One of the more contentious parts of #President Trump’s agenda is his promise to build a wall across the #Southern Border of the #United States as a means of stopping the flow of illegal immigrants and drugs. His promise to also make Mexico pay for the wall has been met with raised eyebrows from Washington and angry denunciations from Mexico City. Now, according to the Washington Times, Congressional Republicans have found a way to build the wall and make Mexico pay for it. They propose slapping a two percent tax on money immigrants send home to families still in their country of origin.

The estimate of how much money immigrants send out of the United States is in the $130 billion a year range.

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A two percent tax would yield $2.6 billion a year, which would pay for a lot of wall construction and border enforcement. The beauty of the scheme is that it is simple, straightforward, and does not allow for much retaliation against Americans, who only send back $7 billion from overseas.

Getting the wall built is still going to be a politically controversial project. Senate Minority Leader Chuck Schumer has vowed to block the wall, not so much for public policy reasons but because he knows that it is near and dear to President Trump’s heart. A fight over the wall in Congress would also be part of a strategy to stir up Hispanic voters to motivate them to vote for Democrats in the 2018 midterm elections.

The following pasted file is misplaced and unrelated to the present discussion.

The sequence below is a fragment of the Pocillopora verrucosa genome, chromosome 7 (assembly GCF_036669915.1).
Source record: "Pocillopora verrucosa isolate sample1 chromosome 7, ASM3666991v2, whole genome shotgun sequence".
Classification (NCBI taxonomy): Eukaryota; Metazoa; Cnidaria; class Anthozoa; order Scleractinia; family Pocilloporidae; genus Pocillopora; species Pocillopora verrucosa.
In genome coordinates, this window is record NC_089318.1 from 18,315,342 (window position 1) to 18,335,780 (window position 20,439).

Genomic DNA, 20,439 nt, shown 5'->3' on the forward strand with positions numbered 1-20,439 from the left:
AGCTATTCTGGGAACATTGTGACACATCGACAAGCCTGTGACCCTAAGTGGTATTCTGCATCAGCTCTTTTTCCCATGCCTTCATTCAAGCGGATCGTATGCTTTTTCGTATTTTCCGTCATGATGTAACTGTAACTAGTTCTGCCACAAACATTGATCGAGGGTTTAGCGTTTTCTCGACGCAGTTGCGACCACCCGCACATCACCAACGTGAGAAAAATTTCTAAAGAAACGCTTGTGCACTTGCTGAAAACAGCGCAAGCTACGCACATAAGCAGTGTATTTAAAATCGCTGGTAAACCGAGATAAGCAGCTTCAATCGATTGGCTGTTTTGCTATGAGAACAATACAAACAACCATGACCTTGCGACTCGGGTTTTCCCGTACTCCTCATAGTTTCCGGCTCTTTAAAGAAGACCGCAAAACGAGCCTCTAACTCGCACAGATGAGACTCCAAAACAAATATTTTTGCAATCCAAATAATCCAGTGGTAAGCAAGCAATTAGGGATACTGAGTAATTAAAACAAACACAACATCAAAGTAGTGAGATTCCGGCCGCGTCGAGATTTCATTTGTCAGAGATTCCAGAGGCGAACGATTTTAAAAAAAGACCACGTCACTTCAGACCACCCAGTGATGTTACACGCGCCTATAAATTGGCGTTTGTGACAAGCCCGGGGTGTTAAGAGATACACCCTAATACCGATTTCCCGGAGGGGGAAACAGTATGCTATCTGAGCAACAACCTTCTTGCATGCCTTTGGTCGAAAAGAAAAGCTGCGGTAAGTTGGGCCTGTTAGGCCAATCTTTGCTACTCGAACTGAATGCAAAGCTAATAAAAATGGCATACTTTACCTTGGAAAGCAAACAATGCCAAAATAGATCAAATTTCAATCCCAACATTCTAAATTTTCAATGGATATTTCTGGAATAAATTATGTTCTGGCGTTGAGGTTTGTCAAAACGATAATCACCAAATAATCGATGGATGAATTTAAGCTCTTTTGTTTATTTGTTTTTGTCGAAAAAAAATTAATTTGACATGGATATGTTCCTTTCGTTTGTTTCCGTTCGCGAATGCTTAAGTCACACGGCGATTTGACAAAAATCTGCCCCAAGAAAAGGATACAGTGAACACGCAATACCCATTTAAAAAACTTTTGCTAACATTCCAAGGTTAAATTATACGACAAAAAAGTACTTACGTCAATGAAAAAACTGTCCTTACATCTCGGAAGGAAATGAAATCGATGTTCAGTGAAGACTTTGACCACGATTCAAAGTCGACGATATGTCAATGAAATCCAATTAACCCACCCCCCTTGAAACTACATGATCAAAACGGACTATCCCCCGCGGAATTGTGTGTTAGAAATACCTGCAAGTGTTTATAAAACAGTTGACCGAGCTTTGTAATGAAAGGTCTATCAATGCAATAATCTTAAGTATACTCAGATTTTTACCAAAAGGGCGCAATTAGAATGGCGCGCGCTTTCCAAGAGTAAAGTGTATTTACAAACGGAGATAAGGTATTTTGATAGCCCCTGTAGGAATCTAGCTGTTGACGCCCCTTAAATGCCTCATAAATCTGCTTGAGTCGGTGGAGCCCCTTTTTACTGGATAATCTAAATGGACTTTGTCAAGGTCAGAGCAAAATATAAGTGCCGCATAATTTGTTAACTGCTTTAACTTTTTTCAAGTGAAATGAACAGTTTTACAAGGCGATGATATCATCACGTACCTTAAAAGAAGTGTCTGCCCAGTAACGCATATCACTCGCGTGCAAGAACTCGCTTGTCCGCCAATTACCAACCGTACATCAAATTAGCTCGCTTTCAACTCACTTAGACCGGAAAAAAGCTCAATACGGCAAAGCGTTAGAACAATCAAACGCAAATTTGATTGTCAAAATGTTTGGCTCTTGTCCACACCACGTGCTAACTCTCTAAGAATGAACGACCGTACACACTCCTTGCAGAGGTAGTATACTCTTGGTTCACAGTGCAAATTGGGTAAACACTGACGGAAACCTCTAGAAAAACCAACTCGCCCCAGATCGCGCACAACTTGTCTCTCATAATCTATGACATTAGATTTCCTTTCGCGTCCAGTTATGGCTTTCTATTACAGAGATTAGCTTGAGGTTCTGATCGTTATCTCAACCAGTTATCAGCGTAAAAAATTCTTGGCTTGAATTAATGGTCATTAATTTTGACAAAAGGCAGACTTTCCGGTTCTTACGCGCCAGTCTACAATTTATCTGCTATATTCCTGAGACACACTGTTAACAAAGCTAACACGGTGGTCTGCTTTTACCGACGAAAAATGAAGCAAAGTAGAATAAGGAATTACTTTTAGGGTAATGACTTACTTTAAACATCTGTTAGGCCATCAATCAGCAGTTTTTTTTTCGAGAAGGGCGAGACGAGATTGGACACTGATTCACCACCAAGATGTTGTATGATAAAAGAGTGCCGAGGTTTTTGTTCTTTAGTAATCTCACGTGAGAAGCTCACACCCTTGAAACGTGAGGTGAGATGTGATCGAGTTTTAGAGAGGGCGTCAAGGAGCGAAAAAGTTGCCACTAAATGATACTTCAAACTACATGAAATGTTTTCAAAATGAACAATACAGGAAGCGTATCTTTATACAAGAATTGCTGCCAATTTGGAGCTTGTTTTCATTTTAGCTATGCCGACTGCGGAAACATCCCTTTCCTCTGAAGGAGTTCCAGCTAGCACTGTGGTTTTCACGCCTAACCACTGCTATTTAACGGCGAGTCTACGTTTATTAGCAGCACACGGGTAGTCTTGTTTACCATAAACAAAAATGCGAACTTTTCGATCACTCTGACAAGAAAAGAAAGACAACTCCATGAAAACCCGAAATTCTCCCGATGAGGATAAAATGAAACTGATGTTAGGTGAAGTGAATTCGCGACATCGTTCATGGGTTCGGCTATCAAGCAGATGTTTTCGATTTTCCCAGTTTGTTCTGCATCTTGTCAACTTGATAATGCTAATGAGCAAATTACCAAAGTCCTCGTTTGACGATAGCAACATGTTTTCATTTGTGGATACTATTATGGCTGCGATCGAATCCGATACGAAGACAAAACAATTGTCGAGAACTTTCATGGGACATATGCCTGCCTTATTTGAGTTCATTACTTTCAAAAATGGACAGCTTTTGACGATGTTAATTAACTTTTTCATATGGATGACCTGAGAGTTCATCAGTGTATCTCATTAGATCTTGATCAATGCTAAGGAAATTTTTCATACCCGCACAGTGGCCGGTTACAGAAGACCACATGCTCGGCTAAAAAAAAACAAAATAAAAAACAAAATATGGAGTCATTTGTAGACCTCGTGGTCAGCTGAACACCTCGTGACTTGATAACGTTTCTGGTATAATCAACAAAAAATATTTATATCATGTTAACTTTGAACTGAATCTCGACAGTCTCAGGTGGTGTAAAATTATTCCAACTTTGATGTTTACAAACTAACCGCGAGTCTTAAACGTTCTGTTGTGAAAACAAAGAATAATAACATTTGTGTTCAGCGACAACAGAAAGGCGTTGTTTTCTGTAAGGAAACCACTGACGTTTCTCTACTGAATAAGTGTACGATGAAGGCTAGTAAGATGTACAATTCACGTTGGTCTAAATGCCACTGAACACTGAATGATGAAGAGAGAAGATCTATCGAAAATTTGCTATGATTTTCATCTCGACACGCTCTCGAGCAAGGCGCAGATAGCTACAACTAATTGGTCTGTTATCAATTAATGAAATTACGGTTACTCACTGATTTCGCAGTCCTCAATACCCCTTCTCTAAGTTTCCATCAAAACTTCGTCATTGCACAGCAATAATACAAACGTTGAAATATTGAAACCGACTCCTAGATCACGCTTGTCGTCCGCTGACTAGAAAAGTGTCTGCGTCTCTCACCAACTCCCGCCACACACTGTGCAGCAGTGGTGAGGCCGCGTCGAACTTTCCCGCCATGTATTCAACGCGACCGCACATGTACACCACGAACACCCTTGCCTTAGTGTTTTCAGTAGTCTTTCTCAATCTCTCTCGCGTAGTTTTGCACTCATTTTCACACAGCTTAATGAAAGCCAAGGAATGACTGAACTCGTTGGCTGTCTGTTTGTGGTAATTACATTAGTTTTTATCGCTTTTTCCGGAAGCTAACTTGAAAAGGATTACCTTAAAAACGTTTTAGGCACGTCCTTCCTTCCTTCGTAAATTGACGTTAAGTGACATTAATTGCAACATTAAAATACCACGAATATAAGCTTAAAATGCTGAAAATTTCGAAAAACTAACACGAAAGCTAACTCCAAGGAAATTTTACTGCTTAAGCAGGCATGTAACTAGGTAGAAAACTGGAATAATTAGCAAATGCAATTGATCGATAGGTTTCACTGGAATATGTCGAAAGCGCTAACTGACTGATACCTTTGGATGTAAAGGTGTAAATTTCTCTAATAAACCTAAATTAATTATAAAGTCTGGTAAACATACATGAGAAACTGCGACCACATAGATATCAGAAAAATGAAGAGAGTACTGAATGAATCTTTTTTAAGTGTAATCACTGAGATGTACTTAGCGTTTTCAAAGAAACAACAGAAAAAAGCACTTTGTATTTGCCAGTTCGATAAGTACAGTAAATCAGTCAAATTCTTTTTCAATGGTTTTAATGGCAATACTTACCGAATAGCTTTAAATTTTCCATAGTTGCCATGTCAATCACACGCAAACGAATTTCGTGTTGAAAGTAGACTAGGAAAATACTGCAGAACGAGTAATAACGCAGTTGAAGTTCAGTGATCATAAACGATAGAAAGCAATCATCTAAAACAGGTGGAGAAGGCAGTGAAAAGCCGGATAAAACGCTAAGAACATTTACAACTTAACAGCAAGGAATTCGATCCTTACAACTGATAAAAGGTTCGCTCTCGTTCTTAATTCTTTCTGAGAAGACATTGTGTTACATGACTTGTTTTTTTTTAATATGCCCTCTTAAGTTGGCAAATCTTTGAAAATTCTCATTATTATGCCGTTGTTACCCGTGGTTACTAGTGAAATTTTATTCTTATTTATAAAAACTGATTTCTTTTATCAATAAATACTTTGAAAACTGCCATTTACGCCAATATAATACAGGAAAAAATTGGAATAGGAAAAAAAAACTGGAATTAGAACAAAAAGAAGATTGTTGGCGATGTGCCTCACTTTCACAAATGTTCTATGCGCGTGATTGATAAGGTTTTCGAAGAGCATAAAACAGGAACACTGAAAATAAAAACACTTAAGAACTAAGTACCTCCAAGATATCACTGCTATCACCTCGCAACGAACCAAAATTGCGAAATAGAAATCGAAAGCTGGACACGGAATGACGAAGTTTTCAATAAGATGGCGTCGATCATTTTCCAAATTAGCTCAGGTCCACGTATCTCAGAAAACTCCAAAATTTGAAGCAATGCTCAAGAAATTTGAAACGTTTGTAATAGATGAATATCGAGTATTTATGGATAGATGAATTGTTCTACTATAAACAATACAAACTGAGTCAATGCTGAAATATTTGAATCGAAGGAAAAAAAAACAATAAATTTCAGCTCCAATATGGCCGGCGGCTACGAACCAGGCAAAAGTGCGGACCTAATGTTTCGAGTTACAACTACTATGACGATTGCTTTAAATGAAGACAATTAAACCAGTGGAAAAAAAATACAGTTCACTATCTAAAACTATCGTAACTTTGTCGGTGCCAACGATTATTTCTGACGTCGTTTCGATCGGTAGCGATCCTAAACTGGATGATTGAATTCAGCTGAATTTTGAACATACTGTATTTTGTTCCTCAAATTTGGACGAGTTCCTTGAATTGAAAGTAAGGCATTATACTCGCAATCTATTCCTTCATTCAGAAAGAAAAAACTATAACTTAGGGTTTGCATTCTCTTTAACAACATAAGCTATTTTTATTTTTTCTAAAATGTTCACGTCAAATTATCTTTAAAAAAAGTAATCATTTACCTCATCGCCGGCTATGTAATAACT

Some analysts, even those who are border enforcement hawks, wonder if a physical wall across the entire southern border is the right strategy.

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On some parts of the southern border, because of terrain and other factors, a so-called “virtual wall” with sensors, cameras, and aerial drones is said to make more sense to stop illegal traffic.

Finally, some property owners along the southern border are irate about plans to take some of their lands under eminent domain to build the wall on. To be sure, the government has the right to seize property for public use but must pay “fair market value” for the land. The government’s definition of what that is and the property owners’ are two different things, and the matter is likely to wind up in court.